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Mon, 21 Jun 2021
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At least 3 injured & evacuation ordered after blasts rock Serbian ammunition factory for 2nd time in a MONTH

SlavicaPetrovs1 tweet ammunition factory explosion
© Twitter/SlavicaPetrovs1
Parts of the Serbian city of Cacak are being evacuated after an explosion hit a local ammunition plant, setting it on fire. A similar blast caused major damage to the facility around two weeks earlier.

"Due to the explosion at the Sloboda facility, it is necessary to urgently evacuate all citizens living in the vicinity of the factory. The place of evacuation is the city stadium," Cacak Mayor Milun Todorovic announced on social media on Saturday evening, as flames were ripping through the factory and reportedly began spreading to nearby territory.

The 'Sloboda' (Freedom) plant, southwest of Cacak, was shaken by a powerful blast around 8pm local time, which was followed by another, smaller one, according to Serbian TV.

People 2

Biden administration takes steps to make sex-change surgery available as a healthcare benefit for military veterans

Veterans Affairs Secretary Denis McDonough
© Reuters / Tom Brenner
Veterans Affairs Secretary Denis McDonough is shown speaking at a White House press briefing in March.
The Joe Biden administration is poised to offer gender-reassignment surgery as a standard medical benefit for military veterans, boosting transgender services in a system with a history of delaying or denying basic care.

Veterans Affairs (VA) Secretary Denis McDonough announced the move on Saturday at a LGBTQ Pride Month event in Orlando. "We are taking the first necessary steps to expand VA's care to include gender-confirmation surgery, thus allowing transgender vets to go through the full gender-confirmation process with the VA by their side," McDonough was quoted as saying by CNN.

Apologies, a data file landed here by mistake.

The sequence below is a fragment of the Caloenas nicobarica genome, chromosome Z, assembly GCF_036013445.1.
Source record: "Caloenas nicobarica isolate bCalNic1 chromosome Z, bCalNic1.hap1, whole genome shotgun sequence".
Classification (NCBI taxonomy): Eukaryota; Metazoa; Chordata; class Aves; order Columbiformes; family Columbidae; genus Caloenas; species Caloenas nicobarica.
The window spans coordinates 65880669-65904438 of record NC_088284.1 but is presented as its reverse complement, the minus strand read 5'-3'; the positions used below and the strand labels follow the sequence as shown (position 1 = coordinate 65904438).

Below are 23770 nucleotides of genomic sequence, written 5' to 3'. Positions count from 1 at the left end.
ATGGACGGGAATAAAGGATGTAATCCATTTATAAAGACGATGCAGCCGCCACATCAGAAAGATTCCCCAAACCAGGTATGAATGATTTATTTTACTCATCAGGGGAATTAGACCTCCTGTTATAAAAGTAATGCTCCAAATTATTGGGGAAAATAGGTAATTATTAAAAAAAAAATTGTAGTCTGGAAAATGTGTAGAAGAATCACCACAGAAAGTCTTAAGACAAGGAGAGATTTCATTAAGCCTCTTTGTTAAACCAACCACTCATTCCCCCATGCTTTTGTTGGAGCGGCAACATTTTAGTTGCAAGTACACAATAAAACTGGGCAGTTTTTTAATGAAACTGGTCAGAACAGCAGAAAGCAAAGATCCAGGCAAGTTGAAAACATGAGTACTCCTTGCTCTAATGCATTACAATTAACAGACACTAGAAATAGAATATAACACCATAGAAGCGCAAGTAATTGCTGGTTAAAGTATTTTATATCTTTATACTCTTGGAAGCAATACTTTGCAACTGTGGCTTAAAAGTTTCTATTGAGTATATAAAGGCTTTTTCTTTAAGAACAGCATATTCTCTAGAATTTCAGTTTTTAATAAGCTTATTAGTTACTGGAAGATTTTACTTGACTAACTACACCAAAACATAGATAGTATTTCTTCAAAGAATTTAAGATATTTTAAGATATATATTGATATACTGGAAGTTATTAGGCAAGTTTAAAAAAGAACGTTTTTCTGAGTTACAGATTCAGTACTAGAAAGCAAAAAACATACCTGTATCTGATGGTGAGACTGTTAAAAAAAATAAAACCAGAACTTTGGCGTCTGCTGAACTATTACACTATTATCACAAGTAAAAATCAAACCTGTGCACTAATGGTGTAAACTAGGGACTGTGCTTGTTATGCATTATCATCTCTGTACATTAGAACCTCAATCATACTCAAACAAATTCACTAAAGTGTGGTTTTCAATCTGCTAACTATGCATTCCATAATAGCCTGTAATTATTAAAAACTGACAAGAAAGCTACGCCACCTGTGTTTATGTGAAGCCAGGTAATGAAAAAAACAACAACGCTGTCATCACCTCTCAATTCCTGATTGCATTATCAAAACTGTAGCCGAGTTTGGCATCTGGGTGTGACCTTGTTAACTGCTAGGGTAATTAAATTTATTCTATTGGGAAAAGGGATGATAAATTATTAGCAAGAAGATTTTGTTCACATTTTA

The new benefit marks President Biden's latest effort to expand transgender services and protections. Within the first few days after he took office in January, he signed executive orders expanding protections under federal anti-discrimination laws to transgender people and ending former president Donald Trump's ban on transgender troops in the military.

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Charges dismissed against trucker who drove into George Floyd protest

george floyd mural
© getty
Charges have been dismissed against a trucker who drove into a crowd of protesters in Minneapolis following the death of George Floyd last year.

In an online court session on Friday, Bogdan Vechirko entered into a "continuance without prosecution" agreement with prosecutors, according to the Star Tribune.

Under the agreement, he has to remain law-abiding for the next year and pay restitution.

Stock Down

Food shortages now 'inevitable' due to labour crisis, industry warns

factory worker

Workers across the supply chain are in short supply.
Worsening supermarket food shortages are now "inevitable" in the coming weeks as labour shortages across the food supply chain approach crunch point, the sector has warned.

Chronic driver shortages have been compounded by shortfalls across other low-paid sectors including harvesting, manufacturing and packaging, and the supply chain is creaking under the pressure.

Trade bodies, logistics firms and suppliers all warn that the continued reopening of the economy combined with the start of the summer holidays will see a tipping point in supermarkets' ability to keep shelves fully stocked.

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They looted businesses during Black Lives Matter riots. Their charges were dropped and storeowners aren't happy

store empty sign
© TIMOTHY A. CLARY/AFP via Getty Images